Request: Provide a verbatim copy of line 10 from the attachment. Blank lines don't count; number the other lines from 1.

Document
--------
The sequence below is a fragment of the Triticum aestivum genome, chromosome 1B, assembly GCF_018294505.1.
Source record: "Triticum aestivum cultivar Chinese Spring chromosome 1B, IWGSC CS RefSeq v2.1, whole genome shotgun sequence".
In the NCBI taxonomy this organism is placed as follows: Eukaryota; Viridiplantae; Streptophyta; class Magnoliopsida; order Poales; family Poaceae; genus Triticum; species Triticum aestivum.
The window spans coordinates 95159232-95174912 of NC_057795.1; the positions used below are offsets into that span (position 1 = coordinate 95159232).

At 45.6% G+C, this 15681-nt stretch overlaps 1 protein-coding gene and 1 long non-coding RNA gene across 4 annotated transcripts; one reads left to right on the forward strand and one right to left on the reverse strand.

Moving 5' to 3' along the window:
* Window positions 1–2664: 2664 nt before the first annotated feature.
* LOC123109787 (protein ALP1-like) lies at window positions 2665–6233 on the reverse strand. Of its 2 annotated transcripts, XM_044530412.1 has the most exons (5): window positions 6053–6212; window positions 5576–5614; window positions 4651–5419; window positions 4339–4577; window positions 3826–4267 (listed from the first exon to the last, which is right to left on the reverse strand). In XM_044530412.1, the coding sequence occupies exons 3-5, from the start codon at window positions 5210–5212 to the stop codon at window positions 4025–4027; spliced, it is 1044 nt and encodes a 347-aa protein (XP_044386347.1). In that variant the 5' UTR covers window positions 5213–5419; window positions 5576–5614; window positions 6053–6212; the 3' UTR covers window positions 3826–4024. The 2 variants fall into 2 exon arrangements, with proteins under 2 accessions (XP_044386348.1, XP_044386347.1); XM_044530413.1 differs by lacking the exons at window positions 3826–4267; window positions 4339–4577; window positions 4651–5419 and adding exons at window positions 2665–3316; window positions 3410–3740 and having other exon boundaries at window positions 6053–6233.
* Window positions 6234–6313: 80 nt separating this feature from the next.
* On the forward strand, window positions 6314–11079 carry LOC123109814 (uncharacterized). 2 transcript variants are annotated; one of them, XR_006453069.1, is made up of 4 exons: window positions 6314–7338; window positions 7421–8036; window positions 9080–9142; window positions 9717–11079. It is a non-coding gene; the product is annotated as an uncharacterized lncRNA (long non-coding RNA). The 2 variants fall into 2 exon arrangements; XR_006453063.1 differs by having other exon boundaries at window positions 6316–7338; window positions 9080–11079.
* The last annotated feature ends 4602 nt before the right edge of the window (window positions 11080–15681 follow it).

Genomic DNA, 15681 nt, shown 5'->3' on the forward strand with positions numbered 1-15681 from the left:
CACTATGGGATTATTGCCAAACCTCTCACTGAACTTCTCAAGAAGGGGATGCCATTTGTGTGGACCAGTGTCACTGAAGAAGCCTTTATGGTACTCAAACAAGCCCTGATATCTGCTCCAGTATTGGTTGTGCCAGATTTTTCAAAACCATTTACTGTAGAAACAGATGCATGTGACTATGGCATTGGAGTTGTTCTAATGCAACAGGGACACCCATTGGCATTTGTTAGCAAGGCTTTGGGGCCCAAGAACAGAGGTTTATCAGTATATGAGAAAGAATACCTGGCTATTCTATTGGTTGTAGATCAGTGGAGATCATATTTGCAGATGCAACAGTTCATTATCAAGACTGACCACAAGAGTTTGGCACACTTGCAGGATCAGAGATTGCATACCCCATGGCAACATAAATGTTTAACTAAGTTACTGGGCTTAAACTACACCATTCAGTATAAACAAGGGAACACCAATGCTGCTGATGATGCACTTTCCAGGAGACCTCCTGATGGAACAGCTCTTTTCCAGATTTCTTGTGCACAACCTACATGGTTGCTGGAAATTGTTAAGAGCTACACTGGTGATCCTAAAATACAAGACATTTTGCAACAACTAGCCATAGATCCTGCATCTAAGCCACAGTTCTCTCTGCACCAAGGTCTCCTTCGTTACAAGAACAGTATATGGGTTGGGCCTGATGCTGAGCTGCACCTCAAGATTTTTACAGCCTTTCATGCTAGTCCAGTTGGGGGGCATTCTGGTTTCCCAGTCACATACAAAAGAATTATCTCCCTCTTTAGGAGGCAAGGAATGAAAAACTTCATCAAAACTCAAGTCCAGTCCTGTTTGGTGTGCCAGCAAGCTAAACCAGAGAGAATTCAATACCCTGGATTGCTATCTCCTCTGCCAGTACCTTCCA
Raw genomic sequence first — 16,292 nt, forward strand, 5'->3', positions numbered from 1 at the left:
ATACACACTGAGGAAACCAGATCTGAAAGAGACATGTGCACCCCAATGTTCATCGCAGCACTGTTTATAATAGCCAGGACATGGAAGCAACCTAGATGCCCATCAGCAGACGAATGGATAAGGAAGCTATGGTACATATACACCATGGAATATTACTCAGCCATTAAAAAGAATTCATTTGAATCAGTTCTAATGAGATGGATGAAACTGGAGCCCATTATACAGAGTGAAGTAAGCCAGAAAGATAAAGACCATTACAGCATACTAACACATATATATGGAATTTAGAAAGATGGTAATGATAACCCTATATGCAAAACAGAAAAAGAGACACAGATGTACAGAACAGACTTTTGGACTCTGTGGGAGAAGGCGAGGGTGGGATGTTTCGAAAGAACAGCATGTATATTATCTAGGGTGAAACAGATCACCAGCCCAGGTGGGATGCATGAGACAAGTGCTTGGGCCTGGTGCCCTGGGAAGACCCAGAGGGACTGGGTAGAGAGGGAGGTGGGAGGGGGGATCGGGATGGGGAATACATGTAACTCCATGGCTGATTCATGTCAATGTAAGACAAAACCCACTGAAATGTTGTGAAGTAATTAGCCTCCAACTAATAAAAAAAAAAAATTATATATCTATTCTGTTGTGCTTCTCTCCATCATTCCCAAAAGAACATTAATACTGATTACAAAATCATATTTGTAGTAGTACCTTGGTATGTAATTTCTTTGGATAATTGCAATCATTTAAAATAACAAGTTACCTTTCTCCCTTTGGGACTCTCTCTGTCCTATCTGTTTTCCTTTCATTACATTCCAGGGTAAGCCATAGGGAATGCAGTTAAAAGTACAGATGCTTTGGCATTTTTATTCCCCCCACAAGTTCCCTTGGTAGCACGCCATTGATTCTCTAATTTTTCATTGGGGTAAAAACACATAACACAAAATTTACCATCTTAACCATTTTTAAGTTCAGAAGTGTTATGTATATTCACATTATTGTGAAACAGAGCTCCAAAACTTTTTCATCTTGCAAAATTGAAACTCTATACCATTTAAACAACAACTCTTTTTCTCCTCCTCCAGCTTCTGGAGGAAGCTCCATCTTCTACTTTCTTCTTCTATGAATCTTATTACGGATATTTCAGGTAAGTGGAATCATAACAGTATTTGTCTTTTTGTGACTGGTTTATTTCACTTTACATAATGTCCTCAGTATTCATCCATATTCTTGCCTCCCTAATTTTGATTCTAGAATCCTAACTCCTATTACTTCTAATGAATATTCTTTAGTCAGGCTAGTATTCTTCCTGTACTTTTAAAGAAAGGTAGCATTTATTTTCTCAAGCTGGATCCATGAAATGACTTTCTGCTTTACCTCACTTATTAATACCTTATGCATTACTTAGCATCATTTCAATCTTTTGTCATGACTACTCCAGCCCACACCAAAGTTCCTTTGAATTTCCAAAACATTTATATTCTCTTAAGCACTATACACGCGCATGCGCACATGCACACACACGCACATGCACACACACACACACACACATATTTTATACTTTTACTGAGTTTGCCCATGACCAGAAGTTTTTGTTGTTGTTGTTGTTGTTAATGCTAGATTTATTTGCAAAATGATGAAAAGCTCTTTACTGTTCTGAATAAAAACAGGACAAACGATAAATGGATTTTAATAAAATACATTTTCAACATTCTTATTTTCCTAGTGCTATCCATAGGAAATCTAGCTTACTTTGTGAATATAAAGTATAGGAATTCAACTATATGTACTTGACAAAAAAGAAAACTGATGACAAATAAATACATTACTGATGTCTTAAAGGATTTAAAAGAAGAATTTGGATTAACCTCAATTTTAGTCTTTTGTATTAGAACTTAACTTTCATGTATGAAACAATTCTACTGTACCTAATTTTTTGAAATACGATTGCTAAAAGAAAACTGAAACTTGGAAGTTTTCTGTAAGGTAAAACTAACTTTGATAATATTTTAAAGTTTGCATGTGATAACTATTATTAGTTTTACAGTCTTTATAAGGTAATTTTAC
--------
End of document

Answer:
* On the forward strand, window positions 6314–11079 carry LOC123109814 (uncharacterized). 2 transcript variants are annotated; one of them, XR_006453069.1, is made up of 4 exons: window positions 6314–7338; window positions 7421–8036; window positions 9080–9142; window positions 9717–11079. It is a non-coding gene; the product is annotated as an uncharacterized lncRNA (long non-coding RNA). The 2 variants fall into 2 exon arrangements; XR_006453063.1 differs by having other exon boundaries at window positions 6316–7338; window positions 9080–11079.